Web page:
09/17/2008 11:00PM

Derby Challenge intriguing


LOUISVILLE, Ky. - This weekend in this city, tens of thousands will pour into Valhalla Golf Club to watch the Ryder Cup, with millions more all over the world watching on television, to see how American golfers fare against their European counterparts.

What makes the event intriguing, beyond the brilliance of the golfers, is its international involvement and rivalry, which has drawn press and fans from abroad.

So in that spirit it is understandable why Churchill Downs would want to make America's greatest horse race, the Kentucky Derby, something even grander.

Wednesday Churchill Downs announced plans to broaden its international appeal of the Derby with the creation of the Kentucky Derby Challenge Stakes, a 1 1/8-mile clockwise race over Polytrack at Kempton Park in Great Britain on March 18.

Beyond the $150,000 purse, at stake is a free ride to Louisville for the first Saturday in May. The winner gets a guaranteed starting position in the field in the case of an oversubscribed field, along with a $100,000 check for starting in the Derby - which is meant to cover the $50,000 in entry and starting fees, plus expenses associated with the horse being shipped to Kentucky.

Barring a setback for the winner, likely the end result will be a foreign competitor in next year's Derby, something that hasn't happened since 2002.

That horse's presence might draw more media from overseas, perhaps even cause more television sets in Europe to tune into the race, but I doubt the pulse of American horseplayers is quickening with the news.

Dirt racing is not the Europeans' game. Most of their horses are bred for turf and for stamina, and success on Polytrack - the surface on which this prep will be run - does not automatically translate to dirt success, as we've seen with American horses. (Look no further than Dominican beating Street Sense in the 2007 Blue Grass over Polytrack and then losing by nearly 18 lengths to him in the Derby for an example.)

This prep comes at a cost to Churchill Downs, which is supplying $90,000 of the $150,000 purse of the race, plus the $100,000 bonus, should the horse break from the gate. This money come from the Churchill Downs marketing fund - but in a year when the track has cut purses following a dispute with horsemen over advance deposit wagering revenues.

There is a potential cost for owners of Derby hopefuls and horseplayers, too. In the event that entries for the Derby exceed the maximum field size of 20, which has been the case in recent years, the Kentucky Derby Challenge winner would not need to be among the top 20 horses in graded earnings - the criteria used to determine which horses gain entry when the race is oversubscribed.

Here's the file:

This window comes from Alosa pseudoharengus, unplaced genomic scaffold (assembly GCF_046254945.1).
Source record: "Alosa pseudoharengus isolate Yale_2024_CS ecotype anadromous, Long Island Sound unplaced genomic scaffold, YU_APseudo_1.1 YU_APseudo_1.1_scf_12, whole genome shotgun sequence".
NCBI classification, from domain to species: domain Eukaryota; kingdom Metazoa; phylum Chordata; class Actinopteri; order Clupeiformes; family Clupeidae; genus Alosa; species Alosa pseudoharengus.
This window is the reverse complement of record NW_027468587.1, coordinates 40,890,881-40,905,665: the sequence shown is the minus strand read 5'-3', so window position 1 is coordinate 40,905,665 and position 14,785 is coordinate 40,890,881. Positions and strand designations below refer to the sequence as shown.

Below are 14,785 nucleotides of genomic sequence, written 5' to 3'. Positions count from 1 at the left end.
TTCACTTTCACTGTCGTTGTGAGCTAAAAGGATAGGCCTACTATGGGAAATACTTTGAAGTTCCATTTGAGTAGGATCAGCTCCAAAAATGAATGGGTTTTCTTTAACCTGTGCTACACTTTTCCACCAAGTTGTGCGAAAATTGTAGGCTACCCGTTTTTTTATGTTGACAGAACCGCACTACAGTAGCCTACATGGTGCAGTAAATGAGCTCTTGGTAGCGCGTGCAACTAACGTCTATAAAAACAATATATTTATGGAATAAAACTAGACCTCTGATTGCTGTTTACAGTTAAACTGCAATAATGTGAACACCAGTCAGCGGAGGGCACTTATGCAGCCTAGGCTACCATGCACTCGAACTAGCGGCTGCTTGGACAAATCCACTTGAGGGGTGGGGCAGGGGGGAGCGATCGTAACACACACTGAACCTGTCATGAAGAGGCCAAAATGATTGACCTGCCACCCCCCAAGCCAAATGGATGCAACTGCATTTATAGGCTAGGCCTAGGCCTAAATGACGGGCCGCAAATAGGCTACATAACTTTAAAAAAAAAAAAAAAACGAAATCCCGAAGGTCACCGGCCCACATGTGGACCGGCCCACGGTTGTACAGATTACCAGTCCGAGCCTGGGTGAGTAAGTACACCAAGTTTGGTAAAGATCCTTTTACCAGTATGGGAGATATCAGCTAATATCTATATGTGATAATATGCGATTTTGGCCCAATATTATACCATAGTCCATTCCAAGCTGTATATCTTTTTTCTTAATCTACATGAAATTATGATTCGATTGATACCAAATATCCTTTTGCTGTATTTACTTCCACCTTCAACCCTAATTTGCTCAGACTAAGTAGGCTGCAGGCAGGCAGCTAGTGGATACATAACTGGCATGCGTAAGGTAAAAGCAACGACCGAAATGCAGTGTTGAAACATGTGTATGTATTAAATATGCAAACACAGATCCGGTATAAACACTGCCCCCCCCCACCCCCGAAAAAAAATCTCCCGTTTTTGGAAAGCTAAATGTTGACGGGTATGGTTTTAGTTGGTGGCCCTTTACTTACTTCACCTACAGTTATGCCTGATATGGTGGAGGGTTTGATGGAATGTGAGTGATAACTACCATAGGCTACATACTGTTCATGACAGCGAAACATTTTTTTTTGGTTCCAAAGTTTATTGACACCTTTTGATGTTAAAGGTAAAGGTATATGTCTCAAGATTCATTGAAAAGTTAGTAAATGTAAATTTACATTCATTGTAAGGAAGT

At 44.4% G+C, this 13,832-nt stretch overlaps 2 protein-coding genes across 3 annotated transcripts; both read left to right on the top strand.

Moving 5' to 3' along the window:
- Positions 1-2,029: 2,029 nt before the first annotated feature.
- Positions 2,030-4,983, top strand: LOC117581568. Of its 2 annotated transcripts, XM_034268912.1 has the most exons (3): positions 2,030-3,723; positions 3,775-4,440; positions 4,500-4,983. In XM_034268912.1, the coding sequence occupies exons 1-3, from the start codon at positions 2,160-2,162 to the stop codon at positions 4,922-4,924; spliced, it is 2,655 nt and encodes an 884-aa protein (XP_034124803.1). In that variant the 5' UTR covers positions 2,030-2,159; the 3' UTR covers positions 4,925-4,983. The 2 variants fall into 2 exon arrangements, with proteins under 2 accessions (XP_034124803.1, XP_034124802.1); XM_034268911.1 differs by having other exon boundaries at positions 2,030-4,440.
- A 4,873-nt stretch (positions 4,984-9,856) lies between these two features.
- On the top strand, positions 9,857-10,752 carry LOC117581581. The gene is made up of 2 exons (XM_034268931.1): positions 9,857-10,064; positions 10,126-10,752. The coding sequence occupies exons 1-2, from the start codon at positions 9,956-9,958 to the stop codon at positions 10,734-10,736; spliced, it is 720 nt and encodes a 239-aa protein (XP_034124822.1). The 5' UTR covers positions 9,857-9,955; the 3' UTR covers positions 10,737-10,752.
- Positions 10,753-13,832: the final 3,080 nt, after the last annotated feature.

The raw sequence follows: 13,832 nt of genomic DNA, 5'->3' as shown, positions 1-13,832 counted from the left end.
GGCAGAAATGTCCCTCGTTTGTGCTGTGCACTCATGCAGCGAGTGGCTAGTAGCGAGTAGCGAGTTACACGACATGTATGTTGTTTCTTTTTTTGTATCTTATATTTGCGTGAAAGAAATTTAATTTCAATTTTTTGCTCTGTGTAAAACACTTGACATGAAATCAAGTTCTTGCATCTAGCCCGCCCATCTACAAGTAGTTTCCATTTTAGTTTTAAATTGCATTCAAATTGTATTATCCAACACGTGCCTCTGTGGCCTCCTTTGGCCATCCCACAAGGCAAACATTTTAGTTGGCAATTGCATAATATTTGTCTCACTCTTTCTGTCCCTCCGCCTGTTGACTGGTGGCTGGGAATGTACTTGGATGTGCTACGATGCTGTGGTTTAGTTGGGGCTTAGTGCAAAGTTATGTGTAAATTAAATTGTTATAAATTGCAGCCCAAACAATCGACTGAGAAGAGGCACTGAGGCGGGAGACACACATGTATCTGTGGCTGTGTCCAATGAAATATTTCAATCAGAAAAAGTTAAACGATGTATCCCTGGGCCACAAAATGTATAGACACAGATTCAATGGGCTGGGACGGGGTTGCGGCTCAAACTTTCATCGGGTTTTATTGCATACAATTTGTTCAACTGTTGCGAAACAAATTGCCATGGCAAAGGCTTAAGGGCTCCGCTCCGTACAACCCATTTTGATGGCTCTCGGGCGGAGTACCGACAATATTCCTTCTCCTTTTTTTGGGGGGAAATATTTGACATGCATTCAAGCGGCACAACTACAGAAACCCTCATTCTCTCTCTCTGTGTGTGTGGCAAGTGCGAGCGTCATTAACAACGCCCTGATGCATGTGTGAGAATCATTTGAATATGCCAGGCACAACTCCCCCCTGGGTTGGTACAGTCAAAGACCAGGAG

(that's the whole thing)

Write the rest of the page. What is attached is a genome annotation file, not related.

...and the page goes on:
This would mean there would be 19 spots available to other entrants based on graded earnings. So the European horse's presence could exclude a U.S. horse who might be deemed by the public to have a stronger chance of winning.

To illustrate, realize that this year's third-place finisher in the Derby, Denis of Cork, was the last of 20 horses to make the race based on graded earnings.

I asked David Carroll, the trainer of Denis of Cork, how he would have felt if his horse had been excluded by a winner of a European prep race, and he acknowledged that the presence of the automatic European qualifier might not be entirely fair to the U.S. runners, but he was quick to point out that a number of horses who run in the Derby don't belong in the race, anyway.

Although Denis of Cork was a legitimate contender in the Derby this year, usually horses who rank 20th or so in graded earnings are Derby outsiders because of inexperience or talent limitations.

I see this new European prep simply resulting in a foreign longshot taking the place of an American one.

A little more unsettling is the $100,000 bonus awarded to the owner if the Derby Challenge winner competes in the Derby. If, heaven forbid, an injury occurs to the horse in the Derby, rightly or wrongly the perception of the public would be that the owner might have run an unfit horse merely to collect a six-figure payoff.

One could argue the prestige of racing in the Derby, and the unlikelihood of ever having another horse good enough for the race, are bigger incentives for an owner to run than $100,000 - but you can bet that groups like People for the Ethical Treatment of Animals, and perhaps even the mainstream media, would jump all over Churchill and the horse's connections if something unfortunate were to happen to the animal.

To Churchill's credit, it has allowed the owner of the Derby Challenge winner to back out of the race and still get some compensation, provided the horse has a satisfactory veterinary explanation for not running.

So if the horse were to bruise a foot a day or two before the race, following entries, the owner could have his entry fee of $25,000 refunded by Churchill, giving him an incentive to do the right thing and scratch.

One thing is certain, if the Derby Challenge winner runs in next year's Derby, he will garner attention - hopefully more for good than bad reasons.